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Monday, July 20, 2009

Making Strategic Sense Of Terror

By Firdaus Ahmed

16 August, 2008

The ‘Indian Mujahedeen’ has spelt out its manifesto in the warning email apparently delivered five minutes prior to the Ahmedabad attacks at media offices and headquarters of investigation agencies. The email gives out clues as to the motivations, aims and strategy. But first a look at the two strands of commentary that the blasts have evoked.

The first is on management of counter terrorism. This perspective has it that Pakistan’s ISI has managed to create an Indian fifth column in the form of ‘sleeper cells’ in then minority community. These subscribe to radical Islamism as guiding philosophy. To them India is a land of infidels in which the supposed persecution of Muslims legitimizes ‘Jihad’ as a religion ordained response. The external global and inter-state contexts of GWOT and adversarial India-Pakistan relations respectively, manifest in India along the civilsational faultline that cleaves India. The prescription of the counter terrorism approach is transformation of India into a ‘hard state’ along the lines of Israel and the US with its homeland security driven agenda.

The second strand is a wider socio-political approach focusing on denying terrorists a legitimising cause. This involves understanding motivations, discerning the political context, highlighting policing excesses and suggesting long term measures to include preserving a secular polity, enlarging economic opportunities for the minority and reforming madrasa education. Commentary emanating from this perspective privileges internal causes such as the ascendance of rightist ideologies, incapacity of juridical and policing measures in curbing right wing violence and the deprivation-alienation linkage in forming the minority psyche. The prescription is in the state reclaiming its secular credentials and a professionalisation of its internal security and judicial mechanism.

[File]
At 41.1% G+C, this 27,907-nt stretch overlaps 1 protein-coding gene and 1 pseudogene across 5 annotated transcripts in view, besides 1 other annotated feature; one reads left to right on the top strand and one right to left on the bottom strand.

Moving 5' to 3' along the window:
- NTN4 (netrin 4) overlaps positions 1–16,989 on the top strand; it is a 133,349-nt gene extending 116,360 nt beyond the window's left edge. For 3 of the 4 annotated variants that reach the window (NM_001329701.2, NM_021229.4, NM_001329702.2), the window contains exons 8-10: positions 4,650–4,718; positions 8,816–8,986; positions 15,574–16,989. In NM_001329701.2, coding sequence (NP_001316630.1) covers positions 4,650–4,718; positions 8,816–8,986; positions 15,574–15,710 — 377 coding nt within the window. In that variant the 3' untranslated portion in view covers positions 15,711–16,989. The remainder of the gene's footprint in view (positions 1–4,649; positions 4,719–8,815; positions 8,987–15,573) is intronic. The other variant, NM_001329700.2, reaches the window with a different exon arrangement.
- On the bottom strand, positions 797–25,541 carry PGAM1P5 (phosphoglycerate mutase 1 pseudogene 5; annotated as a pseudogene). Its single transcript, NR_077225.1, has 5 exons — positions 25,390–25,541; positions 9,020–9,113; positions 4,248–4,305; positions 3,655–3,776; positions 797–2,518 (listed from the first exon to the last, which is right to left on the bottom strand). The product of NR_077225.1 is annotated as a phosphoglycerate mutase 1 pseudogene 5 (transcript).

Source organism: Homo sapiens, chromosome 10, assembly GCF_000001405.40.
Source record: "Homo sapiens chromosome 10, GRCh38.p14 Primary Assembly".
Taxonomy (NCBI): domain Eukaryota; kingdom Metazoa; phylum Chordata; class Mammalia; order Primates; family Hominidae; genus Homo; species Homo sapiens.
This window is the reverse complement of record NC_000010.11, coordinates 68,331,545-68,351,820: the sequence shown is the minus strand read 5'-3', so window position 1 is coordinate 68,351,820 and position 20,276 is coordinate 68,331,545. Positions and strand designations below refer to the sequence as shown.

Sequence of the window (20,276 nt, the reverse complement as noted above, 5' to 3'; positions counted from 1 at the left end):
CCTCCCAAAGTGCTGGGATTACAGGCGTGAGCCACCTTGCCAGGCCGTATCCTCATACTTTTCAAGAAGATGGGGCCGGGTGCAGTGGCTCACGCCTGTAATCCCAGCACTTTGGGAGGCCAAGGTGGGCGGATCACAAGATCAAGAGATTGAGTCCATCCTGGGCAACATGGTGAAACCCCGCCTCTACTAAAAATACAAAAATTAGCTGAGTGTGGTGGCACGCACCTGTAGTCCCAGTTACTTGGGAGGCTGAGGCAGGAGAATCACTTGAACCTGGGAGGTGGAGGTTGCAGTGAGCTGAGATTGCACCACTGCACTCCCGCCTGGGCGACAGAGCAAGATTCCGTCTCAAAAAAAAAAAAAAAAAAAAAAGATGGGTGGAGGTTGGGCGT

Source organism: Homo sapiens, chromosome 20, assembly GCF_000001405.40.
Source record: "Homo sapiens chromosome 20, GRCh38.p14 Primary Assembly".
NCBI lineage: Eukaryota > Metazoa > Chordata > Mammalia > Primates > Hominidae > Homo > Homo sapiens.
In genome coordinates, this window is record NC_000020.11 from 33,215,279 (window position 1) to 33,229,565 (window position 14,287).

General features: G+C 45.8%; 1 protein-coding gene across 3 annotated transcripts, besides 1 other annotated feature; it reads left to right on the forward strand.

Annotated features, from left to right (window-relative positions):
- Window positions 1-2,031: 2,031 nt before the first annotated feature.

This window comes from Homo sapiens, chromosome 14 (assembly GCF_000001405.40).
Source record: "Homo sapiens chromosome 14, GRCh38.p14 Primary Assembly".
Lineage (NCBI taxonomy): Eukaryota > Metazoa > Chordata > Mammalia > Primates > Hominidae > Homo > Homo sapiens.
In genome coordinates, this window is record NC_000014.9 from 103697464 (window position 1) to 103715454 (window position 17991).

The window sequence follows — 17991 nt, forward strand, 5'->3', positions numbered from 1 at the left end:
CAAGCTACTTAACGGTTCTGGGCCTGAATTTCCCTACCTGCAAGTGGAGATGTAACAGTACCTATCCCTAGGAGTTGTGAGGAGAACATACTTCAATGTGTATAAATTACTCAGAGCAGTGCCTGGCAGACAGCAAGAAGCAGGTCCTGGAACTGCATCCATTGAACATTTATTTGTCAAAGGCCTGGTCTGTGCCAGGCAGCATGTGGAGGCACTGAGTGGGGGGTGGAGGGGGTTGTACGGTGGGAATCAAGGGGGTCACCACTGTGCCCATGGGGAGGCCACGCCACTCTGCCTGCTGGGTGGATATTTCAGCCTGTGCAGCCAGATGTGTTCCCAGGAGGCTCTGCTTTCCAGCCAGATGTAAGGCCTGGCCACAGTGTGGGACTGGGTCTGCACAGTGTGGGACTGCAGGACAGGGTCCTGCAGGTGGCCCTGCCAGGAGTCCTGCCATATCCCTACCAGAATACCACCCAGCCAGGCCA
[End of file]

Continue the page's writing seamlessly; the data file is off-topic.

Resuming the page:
It would appear that both highlight valid issues that should be pursued together. A proactive approach to internal security as advocated by the first strand is to deter future terror, downgrade impulse towards vigilantism and deprive the right wing the pressure point of India being a ‘soft state’. The long term approach is also necessary to address legitimate grievances, keep the state on even ideological keel and reduce the fertility of India’s internal space to manipulation from without.

A third perspective has not been explicitly articulated; but can be discerned from the subtext of the comments on the terror attacks originating from minority quarters. These unanimously and unambiguously condemn the terror purportedly perpetrated in their name. The call is for a concerted search for the terrorists and exemplary punishment. The subtext of suspicion of the origins of the so called ‘Indian Mujahedeen’ originates in incomprehension of the motives of the terrorists, given the strategic imbecility of both the terrorist acts and its justification as carried in the email.

An assessment of motives is in order. Even if revenge is ‘a dish best eaten cold’, revenge attacks six years since the pogrom in Gujarat brings into question the credibility of the motive. Why also target Banglalore and Jaipur in that case? If policing excesses, in follow-up of investigations of earlier terror attacks in Hyderabad and Mumbai, mentioned in the email, are factored in then the level of vengeance is wholly incommensurate and against the wrong targets. Vengeance attacks set the stage for an interminable cycle vengeance-provocation that could only lead to further marginalisation of the minority. They also edify the earlier misplaced formulation of ‘action-reaction’ heard in the wake of Godhra and other such hark back to history as reprisal now for acts in Babur’s time!

On stronger grounds as candidate motive is that these were to serve as a provocation for another pogrom against the minority. That these attacks have been in BJP ruled states and the email has incendiary references to the Hindu pantheon, the intention may have been for a minority targeting backlash that could be capitalised on by the group for legitimacy and penetration of the minority community. That there is no political front of the terror organisation that could take advantage of this detracts against this possibility. The obverse is that such a situation would only lead to continued ghettoisation of the minority and political ascendance of the majoritarian right wing, currently rudderless, in the run up to national elections.